Justin Fivella
June 19, 2013

More Power and Cooler Temps

Lets be honest, while the stock mechanical fan does an admirable job of keeping down coolant temps, it also saps power and sounds horrible as it whirls away. With our hefty dual-core highway patrol radiator and a new 180-degree thermostat in place, overheating was not an issue, but we wanted a cleaner look and max power from the stroker. A call to Flex-a-lite narrowed our search for the perfect electric fan.

Our coupe proved to be a difficult patient because the Vortech supercharger robbed precious underhood space. Between the V-3 Si head unit and the supplied crank pulley protruding into the areas commonly used for aftermarket aluminum radiators and electric fans, we had little room. Flex-a-lite stepped in with an ultra-slim, dual-electric fan setup that moved serious air.

Although we could've opted for a pusher fan in front of the radiator, generally puller fans mounted aft of the core are more efficient. Thankfully, the Flex-a-lite (PN 410) is a lithe 25⁄8-inch thick and easily slides between the blower and the large highway-patrol radiator. As anyone with a blown Fox will tell you, freeing up real estate is a blessing. Now we have better access to the belts and can make tension adjustments without having to remove the upper radiator hose.

Small additions oftentimes make the biggest improvements.

A pair of 12.125-inch, eight-blade fans move a combined 2,500 cfm, which is more than enough for our motor, even on the hottest of days. Flex-a-lite offers several different fan control modules, but we chose the variable-speed controller for its extreme versatility.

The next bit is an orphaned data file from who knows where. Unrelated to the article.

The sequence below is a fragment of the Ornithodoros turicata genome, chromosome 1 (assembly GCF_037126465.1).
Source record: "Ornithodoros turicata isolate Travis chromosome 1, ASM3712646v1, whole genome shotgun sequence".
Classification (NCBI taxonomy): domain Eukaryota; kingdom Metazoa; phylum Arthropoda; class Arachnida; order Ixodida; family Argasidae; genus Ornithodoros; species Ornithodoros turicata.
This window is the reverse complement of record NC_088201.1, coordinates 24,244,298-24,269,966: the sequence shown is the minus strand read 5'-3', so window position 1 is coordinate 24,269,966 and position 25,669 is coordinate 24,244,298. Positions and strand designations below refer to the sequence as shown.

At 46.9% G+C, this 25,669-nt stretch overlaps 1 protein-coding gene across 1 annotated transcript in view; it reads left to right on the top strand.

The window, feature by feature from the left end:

Unlike traditional controllers that kick the fans on 100-percent at a set temperature, the variable speed unit can be set to activate within a set temperature window. This means instead of suddenly bringing the charging system under a huge draw, the fans can be set to run at 60-percent capacity at a certain temperature and increase in speed until reaching 100-percent as the water temp rises. In many incidents, the fans will never reach 100-percent because traffic clears and you're able to move, or the given fan speed is enough to cool the car. It's a clever method of lessening the load on the charging system.

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If there's one thing Flex-a-lite prides itself on, it's the completeness of the kits. The (PN 410) kit comes with everything needed to push mondo air. In addition to the dual fans, shroud, and weatherstripping, it also comes with the aforementioned variable-speed box, along with all the mounting, wiring, and temperature-sending pieces.

To prove its worth, we hit the dyno at Advanced Engine Development (AED) in Shingle Springs, California. AED is one of the premiere Mustang performance shops on the West Coast, and has extensive knowledge of Blue Oval pushrod and mod motors. Owners Shaun Perry and Drew Wallace build some of the fastest Mustangs on the West Coast, and even offer some incredible custom mail-order tunes for the Coyote-powered Mustangs. Suffice it to say, our coupe was in good hands.

Much to our surprise, the electric fans freed up more power than we anticipated, 11 hp and 22 lb-ft of torque to be exact. Peak gains were impressive and broad, as bottom-end and midrange portions of the powerband showed over 10hp and 20 lb-ft improvement from 2,000 rpm to redline. Lets also not forget the fact an on/off switch can be hardwired to cool underhood temps while sitting in the staging lanes. As we all know, cooler temps mean more power.

While this month's mods weren't big-ticket items, it's proof that small additions oftentimes make the biggest improvements. Now with an accurate eye on our coupe's vitals, backed by an engine-saving failsafe and a slick set of electric fans, it's time to dive underneath our Smog-Legal Killer and build the drivetrain and suspension to match the mighty motor.